Spain and its former colonies have long been considered laggards when it comes to women’s rights. While American women were burning their bras, their sisters in Spain and Chile, to name but two, still needed their husbands’ written permission to open bank accounts and start businesses. Despite this institutionalised machismo – or perhaps because of it – Latin countries have also produced strong female role models: consider Dolores Ibárruri, “La Pasionaria” of the Spanish civil war, or Eva Perón of Argentina. Even in the bullring, amid the ultra masculine scents of blood, sweat and cigars, women have played a part – none more so than Conchita Cintrón.
Concepción “Conchita” Cintrón won admiration throughout the Latin world for her skills as a bullfighter on foot and on horseback – the only woman to do both. Her death at 86 has revived tales of the elegance and courage of the matadora known as “The Blonde Goddess”.
Unafraid to challenge authority in a male world, her greatest act of defiance came in 1949 when she took on Francisco Franco, Spain’s dictator. Although rare, women took part in Spanish corridas, or bullfights, but were banned from dismounting their horses and challenging the beast on foot, as a matador would. The fear was that if a matadora were gored her clothing might be torn which would offend notions of decency. Instead, women worked as rejoneadoras, in the Portuguese style provoking the bull with lances from atop their steeds.
In the Andalucian city of Jaén, in what was to be one of her last billed performances in a Spanish ring, Cintrón rode to the presidential box and sought permission to fight on foot, which was refused. Despite that, she dismounted to confront the bull, sword and cape held before her. As the bull charged, she dropped her weapon into the sand, feigning the final blow with her fingers between its shoulder blades. The male understudy assigned to kill the bull did his job but Cintrón was arrested on the spot. Yet so great was the crowd’s rowdy approval she was immediately pardoned by the regional governor and given the trophy of the bull’s ears and tail.
Although she continued to fight for another year the event was an apt end to a remarkable career. Born in 1922 in Antofagasta in Chile, her father, Frank, was the first Puerto Rican to graduate from the West Point military college in the US while her mother, Loyola Verrill, was from a US academic family of Irish extraction. Conchita grew up in Lima, the Peruvian capital, where her father worked for a US company after leaving the army. From an early age she showed prodigious aptitude in equestrian disciplines. Under the tutelage of Ruy da Cámara, the noted Portuguese rejoneador, she was encouraged to apply this prowess to the bullring. She also received instruction from Diego Mazquiarán, a Basque torero famous in Spain for fighting in an overcoat and killing an escaped bull in Madrid’s main commercial boulevard. According to a later interview in Vogue magazine, Cintrón practised stabbing doomed oxen at an abattoir to get used to the idea of killing. At first she merely wounded them. Then someone pointed out that she was closing her eyes and missing the vulnerable spot behind the horns. Once she steeled herself to keep her eyes open, she could strike a lethal blow that would despatch the creatures swiftly and cleanly.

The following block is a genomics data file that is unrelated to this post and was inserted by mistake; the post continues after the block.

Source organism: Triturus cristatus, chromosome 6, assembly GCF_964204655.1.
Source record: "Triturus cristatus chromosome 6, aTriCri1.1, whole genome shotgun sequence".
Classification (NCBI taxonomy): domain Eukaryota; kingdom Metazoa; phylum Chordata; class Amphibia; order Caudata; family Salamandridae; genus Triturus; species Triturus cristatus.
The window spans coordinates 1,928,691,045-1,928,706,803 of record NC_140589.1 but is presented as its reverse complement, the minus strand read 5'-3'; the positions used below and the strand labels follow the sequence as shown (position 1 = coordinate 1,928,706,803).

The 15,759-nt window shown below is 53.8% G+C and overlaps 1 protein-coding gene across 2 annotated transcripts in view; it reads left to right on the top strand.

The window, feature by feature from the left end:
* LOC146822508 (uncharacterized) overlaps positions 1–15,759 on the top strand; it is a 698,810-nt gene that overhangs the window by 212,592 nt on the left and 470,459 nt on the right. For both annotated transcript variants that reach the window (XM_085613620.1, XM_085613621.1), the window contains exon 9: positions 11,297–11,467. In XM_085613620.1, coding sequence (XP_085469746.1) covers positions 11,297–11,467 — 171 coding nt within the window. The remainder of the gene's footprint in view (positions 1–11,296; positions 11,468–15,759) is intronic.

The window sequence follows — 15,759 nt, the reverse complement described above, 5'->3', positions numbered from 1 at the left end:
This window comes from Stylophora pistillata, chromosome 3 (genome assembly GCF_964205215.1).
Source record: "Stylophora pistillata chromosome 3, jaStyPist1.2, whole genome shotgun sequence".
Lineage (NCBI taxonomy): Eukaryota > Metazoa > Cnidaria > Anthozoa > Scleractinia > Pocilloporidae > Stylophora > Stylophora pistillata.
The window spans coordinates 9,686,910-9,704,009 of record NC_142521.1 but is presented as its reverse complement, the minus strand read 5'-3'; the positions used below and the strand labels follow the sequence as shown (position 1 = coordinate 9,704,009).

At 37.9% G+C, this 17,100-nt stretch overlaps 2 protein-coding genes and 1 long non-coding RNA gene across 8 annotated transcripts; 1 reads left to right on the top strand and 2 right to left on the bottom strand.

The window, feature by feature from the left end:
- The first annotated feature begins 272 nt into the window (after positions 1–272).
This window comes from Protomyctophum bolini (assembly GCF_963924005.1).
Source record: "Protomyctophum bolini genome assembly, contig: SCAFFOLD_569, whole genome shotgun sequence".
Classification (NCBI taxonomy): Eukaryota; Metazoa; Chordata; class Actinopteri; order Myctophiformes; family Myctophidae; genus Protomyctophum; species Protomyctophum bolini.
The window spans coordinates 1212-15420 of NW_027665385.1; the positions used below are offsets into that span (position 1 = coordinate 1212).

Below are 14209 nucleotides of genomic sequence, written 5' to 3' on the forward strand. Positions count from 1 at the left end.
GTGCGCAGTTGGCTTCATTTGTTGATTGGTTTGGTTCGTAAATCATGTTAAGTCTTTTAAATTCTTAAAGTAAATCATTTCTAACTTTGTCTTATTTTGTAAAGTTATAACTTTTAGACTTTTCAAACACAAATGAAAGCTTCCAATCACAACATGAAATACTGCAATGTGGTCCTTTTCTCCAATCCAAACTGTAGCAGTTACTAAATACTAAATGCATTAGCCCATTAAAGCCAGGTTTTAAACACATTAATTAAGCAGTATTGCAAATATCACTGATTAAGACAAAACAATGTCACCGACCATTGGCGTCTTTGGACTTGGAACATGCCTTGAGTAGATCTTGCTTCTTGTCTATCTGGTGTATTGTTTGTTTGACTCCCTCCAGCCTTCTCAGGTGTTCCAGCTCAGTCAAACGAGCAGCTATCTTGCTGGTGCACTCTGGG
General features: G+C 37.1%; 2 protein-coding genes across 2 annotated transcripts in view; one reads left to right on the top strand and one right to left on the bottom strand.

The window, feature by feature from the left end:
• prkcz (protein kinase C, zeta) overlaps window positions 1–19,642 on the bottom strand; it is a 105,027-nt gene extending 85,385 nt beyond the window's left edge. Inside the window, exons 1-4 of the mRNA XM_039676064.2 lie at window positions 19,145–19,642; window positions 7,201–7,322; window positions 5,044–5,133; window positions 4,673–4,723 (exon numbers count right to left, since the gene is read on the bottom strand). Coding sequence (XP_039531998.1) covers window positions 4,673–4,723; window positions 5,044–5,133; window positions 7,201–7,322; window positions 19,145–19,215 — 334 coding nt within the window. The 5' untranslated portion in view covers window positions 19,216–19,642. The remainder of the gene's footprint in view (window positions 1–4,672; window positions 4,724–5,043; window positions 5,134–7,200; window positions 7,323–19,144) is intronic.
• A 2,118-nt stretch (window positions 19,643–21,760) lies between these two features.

She made her debut as a rejoneadora in Lima’s Acho bullring in 1936 at the age of only 13. Her first appearance as a bullfighter was in Tarma, in the central Peruvian Andes in 1938. She went on to fight bulls on foot and horseback in Venezeula, Colombia, Mexico and even San Francisco. In Mexico she became a star, mastering both styles of bullfighting and becoming one of only a few who combined the two in a single bout. She was seriously gored twice, in Bogotá, Colombia and Guadalupe, Mexico. In both cases she insisted on finishing off the bulls before being taken to hospital. Despite the dangers of the ring, Cintrón was known for her composure. “I have never had qualms about it,” she said in a newspaper interview in 1940. “A qualm or a cringe before 1,200 pounds of enraged bull would be sure death.”
Apart from staying alive, Cintrón’s biggest challenge was making her mark in Spain, home of the modern bullfight and of a fastidious fight-going public. She fought – on horseback – for the first time in the country in 1945, in Sevilla’s iconic Maestranza arena. Appearances in Madrid and Barcelona followed. In all, she presented herself in 38 corridas that first Spanish season. In Ceuta and Melilla, Spain’s north African enclaves, she obtained permission to fight like a man with cape and sword but no horse. In rural festivals and private corridas she was also allowed to appear on foot.
“For the systematic detractors of female bullfighting, the appearance . . . of this beautiful, svelte, magnificent rejoneadora and standing torera was a hard blow,” wrote Jose Maria de Cossío, then the country’s greatest bullfighting authority. “The stupid legend of the butch woman bullfighter has been roundly defeated by the extraordinary femininity of Conchita Cintrón.”
Cintrón was also regarded as an intellectual, counting among her friends the Spanish painter Ignacio Zuloaga, poet Federico García Lorca and US writer and bullfighting fanatic Ernest Hemingway. After retiring in 1951, Cintrón married Francisco de Castelo Branco, a Portuguese aristocrat and nephew of Ruy da Cámara. They lived in Lisbon where she wrote two books about bullfighting, and worked as a journalist and diplomat. She had a son who survives her.
In the preface of her autobiography, Memoirs of a Bullfighter, Orson Welles, referring to the Jaén incident, wrote she ended her career in a “single burst of criminality”.
“You can’t keep a lady waiting forever, and there came an afternoon when she decided that she had waited too long.”